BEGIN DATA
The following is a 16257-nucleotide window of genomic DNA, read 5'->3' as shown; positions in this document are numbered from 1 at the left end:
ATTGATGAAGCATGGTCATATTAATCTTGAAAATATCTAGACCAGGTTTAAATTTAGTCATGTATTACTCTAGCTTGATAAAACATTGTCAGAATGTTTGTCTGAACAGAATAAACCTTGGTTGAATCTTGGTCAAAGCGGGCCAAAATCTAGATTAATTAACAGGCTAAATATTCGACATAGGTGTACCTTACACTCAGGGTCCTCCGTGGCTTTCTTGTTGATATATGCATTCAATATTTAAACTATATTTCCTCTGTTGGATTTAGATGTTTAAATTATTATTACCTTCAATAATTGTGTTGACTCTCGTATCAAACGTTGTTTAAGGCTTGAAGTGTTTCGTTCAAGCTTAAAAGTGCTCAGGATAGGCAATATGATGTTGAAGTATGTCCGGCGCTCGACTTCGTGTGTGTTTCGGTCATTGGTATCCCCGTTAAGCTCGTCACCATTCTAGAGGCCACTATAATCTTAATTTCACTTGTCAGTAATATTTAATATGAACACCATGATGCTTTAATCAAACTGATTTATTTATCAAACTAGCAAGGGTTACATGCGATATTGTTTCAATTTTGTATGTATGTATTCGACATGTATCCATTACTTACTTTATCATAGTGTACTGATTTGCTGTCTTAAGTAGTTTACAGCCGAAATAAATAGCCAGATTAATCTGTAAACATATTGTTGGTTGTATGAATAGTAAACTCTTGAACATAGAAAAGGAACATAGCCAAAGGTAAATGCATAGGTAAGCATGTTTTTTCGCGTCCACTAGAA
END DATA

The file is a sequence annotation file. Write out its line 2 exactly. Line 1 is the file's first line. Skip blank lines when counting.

ATTGATGAAGCATGGTCATATTAATCTTGAAAATATCTAGACCAGGTTTAAATTTAGTCATGTATTACTCTAGCTTGATAAAACATTGTCAGAATGTTTGTCTGAACAGAATAAACCTTGGTTGAATCTTGGTCAAAGCGGGCCAAAATCTAGATTAATTAACAGGCTAAATATTCGACATAGGTGTACCTTACACTCAGGGTCCTCCGTGGCTTTCTTGTTGATATATGCATTCAATATTTAAACTATATTTCCTCTGTTGGATTTAGATGTTTAAATTATTATTACCTTCAATAATTGTGTTGACTCTCGTATCAAACGTTGTTTAAGGCTTGAAGTGTTTCGTTCAAGCTTAAAAGTGCTCAGGATAGGCAATATGATGTTGAAGTATGTCCGGCGCTCGACTTCGTGTGTGTTTCGGTCATTGGTATCCCCGTTAAGCTCGTCACCATTCTAGAGGCCACTATAATCTTAATTTCACTTGTCAGTAATATTTAATATGAACACCATGATGCTTTAATCAAACTGATTTATTTATCAAACTAGCAAGGGTTACATGCGATATTGTTTCAATTTTGTATGTATGTATTCGACATGTATCCATTACTTACTTTATCATAGTGTACTGATTTGCTGTCTTAAGTAGTTTACAGCCGAAATAAATAGCCAGATTAATCTGTAAACATATTGTTGGTTGTATGAATAGTAAACTCTTGAACATAGAAAAGGAACATAGCCAAAGGTAAATGCATAGGTAAGCATGTTTTTTCGCGTCCACTAGAA